Posts Tagged "cities"
February 23, 2023
Broadband in High Disability Areas is Subpar
The Internet has become a necessity in our modern society. Yet 42 million Americans live in areas of the country where the connections to technology are subpar or, in extreme cases, nonexistent.
At the same time, federal and state governments are increasingly relying on people to interact with them online. This mismatch between a growing reliance on the Internet and a lack of easy access is a problem for one especially vulnerable population: people with disabilities.
Without access to a fast reliable Internet connection, it can be very difficult to apply online to Social Security for disability benefits or to file the periodic reports the agency requires of people who are receiving them.
In a recent report, the Urban Institute found that counties with high rates of residents getting Social Security Disability Insurance are less likely to have access to computers, the Internet, or high-speed broadband to get the government services they need. For example, millions of people living in 1,887 mostly rural counties do not have a Social Security field office where they can meet with agency staff and, at the same time, may lack a reliable broadband connection to go online.
Poor connectivity became an even bigger problem during COVID when Social Security closed its offices, forcing customers to use phone apps and computerized transactions in place of in-person contact. (Most of the offices have now reopened.) …Learn More
May 27, 2021
Working from Home: the Next Inequity
An impressive consensus has emerged around the benefits of working from home.
More employers have come to accept the practice after being pleasantly surprised at how productive their employees are. If remote workers were once viewed as insufficiently committed to the company, they no longer feel as marginalized. And people seem to like it – with the notable exception of the mothers juggling Zoom meetings and childcare.
An NBER study out this month estimates that about 20 percent of the workdays in this country, post-pandemic, will be carried out at home. That’s less than half the at-home time that was clocked last year as the pandemic raged but is multiples of the very low levels prior to COVID-19.
There is “little doubt that the stigma associated with [working from home] diminished during the pandemic,” concluded the study, based on a series of surveys last year. This seismic shift in workplace conventions “will stick long after the pandemic ends.”
But a second theme running through this research is just as important: the benefits of telecommuting flow mainly to the more educated, higher-paid labor force.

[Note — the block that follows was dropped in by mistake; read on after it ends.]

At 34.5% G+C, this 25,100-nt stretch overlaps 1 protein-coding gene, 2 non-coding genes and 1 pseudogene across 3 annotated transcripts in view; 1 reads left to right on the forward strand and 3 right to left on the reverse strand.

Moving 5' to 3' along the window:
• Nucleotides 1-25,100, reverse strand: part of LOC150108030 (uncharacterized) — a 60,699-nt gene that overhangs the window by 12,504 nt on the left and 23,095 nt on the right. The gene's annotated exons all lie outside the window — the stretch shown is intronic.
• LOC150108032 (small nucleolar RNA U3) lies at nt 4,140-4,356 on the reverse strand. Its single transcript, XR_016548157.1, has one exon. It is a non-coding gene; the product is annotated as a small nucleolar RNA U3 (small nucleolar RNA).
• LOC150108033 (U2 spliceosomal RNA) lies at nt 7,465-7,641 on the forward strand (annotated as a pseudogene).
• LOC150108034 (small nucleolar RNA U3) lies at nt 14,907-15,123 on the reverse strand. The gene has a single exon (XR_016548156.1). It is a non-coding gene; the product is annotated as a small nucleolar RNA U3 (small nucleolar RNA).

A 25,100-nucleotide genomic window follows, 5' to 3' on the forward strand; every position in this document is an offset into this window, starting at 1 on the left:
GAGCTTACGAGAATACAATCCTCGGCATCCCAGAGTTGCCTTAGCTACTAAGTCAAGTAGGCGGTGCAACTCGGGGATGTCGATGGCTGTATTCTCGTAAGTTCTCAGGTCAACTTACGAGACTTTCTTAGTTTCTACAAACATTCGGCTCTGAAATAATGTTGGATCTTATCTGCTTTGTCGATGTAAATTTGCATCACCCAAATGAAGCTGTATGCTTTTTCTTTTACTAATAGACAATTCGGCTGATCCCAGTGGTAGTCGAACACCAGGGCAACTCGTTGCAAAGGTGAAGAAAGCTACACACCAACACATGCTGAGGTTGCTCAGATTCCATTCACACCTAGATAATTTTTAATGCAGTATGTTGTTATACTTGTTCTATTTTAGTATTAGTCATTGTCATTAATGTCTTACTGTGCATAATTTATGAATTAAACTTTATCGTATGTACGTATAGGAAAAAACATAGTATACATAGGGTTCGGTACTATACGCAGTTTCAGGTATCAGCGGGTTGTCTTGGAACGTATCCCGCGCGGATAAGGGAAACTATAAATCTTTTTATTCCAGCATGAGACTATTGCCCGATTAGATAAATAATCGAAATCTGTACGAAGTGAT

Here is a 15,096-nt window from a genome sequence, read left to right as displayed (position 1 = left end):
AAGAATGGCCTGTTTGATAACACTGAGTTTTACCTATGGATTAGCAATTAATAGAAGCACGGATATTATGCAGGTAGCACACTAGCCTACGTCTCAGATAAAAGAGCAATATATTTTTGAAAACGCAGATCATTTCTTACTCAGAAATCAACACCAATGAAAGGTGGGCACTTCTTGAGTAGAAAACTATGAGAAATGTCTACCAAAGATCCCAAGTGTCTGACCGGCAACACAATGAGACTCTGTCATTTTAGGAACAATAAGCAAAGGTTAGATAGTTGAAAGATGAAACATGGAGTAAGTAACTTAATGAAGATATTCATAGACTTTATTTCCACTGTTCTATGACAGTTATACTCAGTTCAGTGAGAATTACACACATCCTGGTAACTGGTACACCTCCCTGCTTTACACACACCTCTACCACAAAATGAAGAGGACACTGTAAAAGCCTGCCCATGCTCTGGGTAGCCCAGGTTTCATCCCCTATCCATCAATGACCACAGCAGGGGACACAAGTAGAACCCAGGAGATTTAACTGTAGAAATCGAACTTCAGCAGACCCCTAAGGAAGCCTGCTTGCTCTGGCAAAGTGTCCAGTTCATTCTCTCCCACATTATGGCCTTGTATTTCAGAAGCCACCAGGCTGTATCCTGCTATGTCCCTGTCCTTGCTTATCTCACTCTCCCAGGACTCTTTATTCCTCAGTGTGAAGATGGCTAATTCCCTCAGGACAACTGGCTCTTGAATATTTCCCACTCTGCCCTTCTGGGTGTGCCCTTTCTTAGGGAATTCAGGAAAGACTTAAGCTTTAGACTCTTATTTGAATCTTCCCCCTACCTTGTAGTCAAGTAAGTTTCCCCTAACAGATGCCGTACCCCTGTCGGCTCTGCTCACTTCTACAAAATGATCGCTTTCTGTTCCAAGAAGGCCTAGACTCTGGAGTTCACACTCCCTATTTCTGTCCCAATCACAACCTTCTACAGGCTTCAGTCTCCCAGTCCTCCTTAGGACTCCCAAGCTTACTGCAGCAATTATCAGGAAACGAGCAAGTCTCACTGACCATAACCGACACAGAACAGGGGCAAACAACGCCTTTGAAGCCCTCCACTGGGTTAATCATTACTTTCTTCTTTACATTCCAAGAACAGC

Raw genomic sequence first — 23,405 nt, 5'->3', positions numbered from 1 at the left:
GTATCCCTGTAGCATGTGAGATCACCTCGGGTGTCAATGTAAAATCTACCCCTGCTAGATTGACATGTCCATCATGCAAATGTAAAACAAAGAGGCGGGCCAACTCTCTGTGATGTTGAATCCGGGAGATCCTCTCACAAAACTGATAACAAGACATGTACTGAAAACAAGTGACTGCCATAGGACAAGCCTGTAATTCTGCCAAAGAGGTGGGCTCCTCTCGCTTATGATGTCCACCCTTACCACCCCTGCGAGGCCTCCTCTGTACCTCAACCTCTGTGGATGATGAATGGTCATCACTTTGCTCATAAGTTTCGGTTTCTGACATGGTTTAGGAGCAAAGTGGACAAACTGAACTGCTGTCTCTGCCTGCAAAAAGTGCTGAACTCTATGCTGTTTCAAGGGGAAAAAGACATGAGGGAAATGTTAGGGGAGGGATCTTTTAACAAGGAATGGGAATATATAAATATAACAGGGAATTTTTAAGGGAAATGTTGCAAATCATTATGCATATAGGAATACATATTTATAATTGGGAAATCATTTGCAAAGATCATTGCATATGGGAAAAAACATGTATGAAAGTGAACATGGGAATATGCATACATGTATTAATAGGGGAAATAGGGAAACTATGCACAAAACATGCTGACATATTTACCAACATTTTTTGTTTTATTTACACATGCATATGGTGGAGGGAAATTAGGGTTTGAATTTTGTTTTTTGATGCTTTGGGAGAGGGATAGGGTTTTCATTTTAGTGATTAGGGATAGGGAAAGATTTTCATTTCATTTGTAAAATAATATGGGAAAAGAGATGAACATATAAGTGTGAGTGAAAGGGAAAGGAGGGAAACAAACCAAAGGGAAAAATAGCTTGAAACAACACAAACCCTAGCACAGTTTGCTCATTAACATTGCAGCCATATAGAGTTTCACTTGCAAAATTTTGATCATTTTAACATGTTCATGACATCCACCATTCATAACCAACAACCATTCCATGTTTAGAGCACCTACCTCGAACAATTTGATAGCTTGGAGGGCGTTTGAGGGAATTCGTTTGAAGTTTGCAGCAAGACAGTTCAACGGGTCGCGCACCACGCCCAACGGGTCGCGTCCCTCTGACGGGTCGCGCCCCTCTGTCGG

More than 50 percent of U.S. workers earning more than $100,000 a year have been allowed to work at home, rather than in the office, giving them more protection from layoffs during the economic shutdowns and from COVID-19. On the other end of the spectrum are lower-paid and minority workers, who have been much more likely to lose their jobs and be exposed to the disease. Just 25 percent of employees earning under $50,000 work at home – and only 10 percent of the lowest-paid workers who didn’t complete high school work.
Yet the desire to work at home is pervasive. Regardless of their income, years of education, or family situation, workers view it as a perk – so much so that most people said they would accept a pay cut if they could work remotely two or three days a week.
Another potential impact on equity in the study is the effect of remote work on commerce in the urban centers. …Learn More
August 16, 2018
US Increasingly Polarized – by Geography
Rich or poor, old or young, white or black, red or blue – our differences cut many ways.
But a new divide has opened up, one based on geography. Stark new evidence shows that well-paid, highly educated people have moved to high-cost coastal cities over the past decade, while lower-income, less educated people have moved out.
American cities are “grow[ing] increasingly dissimilar along socioeconomic dimensions,” said Issi Romem, a fellow at the Terner Center for Housing Innovation at the University of California and economist for BuildZoom, a California website focused on development.
Gentrification is nothing new. But Romem’s analysis of U.S. intercity migration shows that gentrification occurs not just within city neighborhoods but also between cities. San Francisco is the most extreme example of what he calls “income sorting.” He estimates that the population moving into the Bay Area earns $13,000 more, on average, than the population that is moving out. People relocating to Seattle and Washington earn about $3,800 more than the people who leave.
A similar phenomenon is occurring in New York, Los Angeles, San Diego, and Boston, where restrictions on development, coupled with the strong demand for the limited housing stock, are pushing up house prices and driving people out, including renters who can no longer afford the steep increases in rents.
These movements exacerbate society’s already high level of inequality. As cities or regions of the country become less integrated in terms of their residents’ incomes, fewer low- and middle-income groups will enjoy the particular benefits to them of living in the midst of those who are better off.
Upward mobility is one such benefit. A famous study found that lower-income people are more likely to move up the income ladder, relative to their parents, if they live in coastal cities with higher education levels, better primary schools, and more family stability. Other research shows they will also live longer if they reside in cities with more socioeconomic diversity. …Learn More